- An employer can’t discriminate against a qualifying patient in hiring, terminating, or imposing employment conditions unless failing to do so would cause the employer to lose benefits under federal law; and
- An employer can’t penalize a qualifying patient for a positive drug test for marijuana, unless the patient used, possessed, or was impaired by marijuana on the employment premises or during hours of employment.
What is still prohibited under the Arizona Medical Marijuana Act?
The Arizona Medical Marijuana Act (Act) does not:
- Authorize a person to undertake any task under the influence of marijuana that constitutes negligence or professional malpractice. Authorize possessing or using medical marijuana on a school bus, on the grounds of a preschool, primary school, or high school, or in a correctional facility.
- Authorize smoking marijuana on public transportation or in a public place.
- Require a government medical assistance program or private health insurer to reimburse for costs associated with the medical use of marijuana.
- Require an owner of private property to allow the use of marijuana on that property.
- Require an employer to allow the ingestion of marijuana in the workplace.
- Prevent a nursing care or other residential or inpatient healthcare facility from adopting reasonable restrictions on the provision, storage and use of marijuana by residents or patients.
Will there be people growing medical marijuana in my neighborhood?
A qualifying patient or the qualifying patient’s designated caregiver may cultivate medical marijuana if the qualifying patient lives more than 25 miles from the nearest dispensary. A dispensary may cultivate marijuana at the dispensary or at a cultivation site, but the location of the dispensary and the cultivation site needs to be in compliance with local zoning restrictions. Anyone who grows medical marijuana must do so in an enclosed area.
How much marijuana can a qualifying patient possess?
(Caution: 1998 Prop. 105 applies)
In this chapter, unless the context otherwise requires:
1. “Allowable amount of marijuana”
(a) With respect to a qualifying patient, the “allowable amount of marijuana” means:
(i) Two-and-one-half ounces of usable marijuana; and
(ii) If the qualifying patient’s registry identification card states that the qualifying patient is authorized to cultivate marijuana, twelve marijuana plants contained in an enclosed, locked facility except that the plants are not required to be in an enclosed, locked facility if the plants are being transported because the qualifying patient is moving.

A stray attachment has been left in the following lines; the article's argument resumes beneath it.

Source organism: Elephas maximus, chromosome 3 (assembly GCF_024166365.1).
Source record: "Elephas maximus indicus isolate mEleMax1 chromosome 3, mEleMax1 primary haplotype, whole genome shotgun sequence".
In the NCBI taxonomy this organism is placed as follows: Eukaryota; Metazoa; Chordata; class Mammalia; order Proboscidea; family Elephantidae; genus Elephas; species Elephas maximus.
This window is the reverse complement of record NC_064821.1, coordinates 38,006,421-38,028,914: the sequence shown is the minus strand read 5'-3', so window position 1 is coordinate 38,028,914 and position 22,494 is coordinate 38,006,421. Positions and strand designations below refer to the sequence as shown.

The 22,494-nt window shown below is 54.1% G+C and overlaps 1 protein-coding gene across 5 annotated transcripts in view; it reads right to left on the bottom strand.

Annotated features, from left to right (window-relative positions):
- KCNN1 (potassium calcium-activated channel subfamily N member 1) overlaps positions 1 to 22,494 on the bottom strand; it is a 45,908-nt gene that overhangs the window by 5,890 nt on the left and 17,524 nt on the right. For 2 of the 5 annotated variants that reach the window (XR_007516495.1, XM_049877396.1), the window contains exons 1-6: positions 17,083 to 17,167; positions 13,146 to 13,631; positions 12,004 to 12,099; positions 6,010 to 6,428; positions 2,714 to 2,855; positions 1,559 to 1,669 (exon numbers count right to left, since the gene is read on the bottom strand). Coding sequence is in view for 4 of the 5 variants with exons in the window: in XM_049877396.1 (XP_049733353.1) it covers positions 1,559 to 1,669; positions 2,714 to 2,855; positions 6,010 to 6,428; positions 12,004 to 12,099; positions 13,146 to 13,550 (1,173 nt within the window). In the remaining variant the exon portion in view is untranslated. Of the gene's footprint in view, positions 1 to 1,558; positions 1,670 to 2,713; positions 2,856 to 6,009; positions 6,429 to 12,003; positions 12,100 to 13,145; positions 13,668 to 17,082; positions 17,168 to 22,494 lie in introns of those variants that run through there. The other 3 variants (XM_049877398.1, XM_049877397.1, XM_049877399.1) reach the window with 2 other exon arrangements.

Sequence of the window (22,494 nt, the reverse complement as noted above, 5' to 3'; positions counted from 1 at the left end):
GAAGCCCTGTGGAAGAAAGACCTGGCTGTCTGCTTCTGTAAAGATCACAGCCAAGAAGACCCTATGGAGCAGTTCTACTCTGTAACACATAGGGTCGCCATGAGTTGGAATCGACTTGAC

Where can a qualifying patient be able to smoke or consume medical marijuana?
According to the Arizona Medical Marijuana Act, a qualifying patient may not consume medical marijuana at a dispensary but may eat medical marijuana in foods or use infused products at other locations. State law lists places where a qualifying patient may not smoke medical marijuana, including public places. A qualifying patient who lives in a nursing care institution, hospice, assisted living facility, or adult foster care home or who attends an adult day health care facility may also have to follow restrictions imposed by the facility.
Can a Medical Marijuana patient drive while smoking marijuana?
No, a qualifying patient cannot drive a motor vehicle while under the influence of marijuana.
What if my workplace tests for drugs including marijuana? If I have a medical marijuana card do I have protection?
The Arizona Medical Marijuana Act states that an employer will not be able to penalize a qualifying patient with a registry identification card for a positive drug test for marijuana, unless the patient used, possessed, or was impaired by marijuana on the employment premises or during hours of employment. If you are unsure how the Act applies to you, consult an attorney licensed to practice law in Arizona.
Arizona Medical Marijuana Dispensaries
Attached is a 2016-2017 List of approved Arizona State Medical Marijuana Dispensaries where you can purchase up to 2 and half ounces of weed in a 14 day period.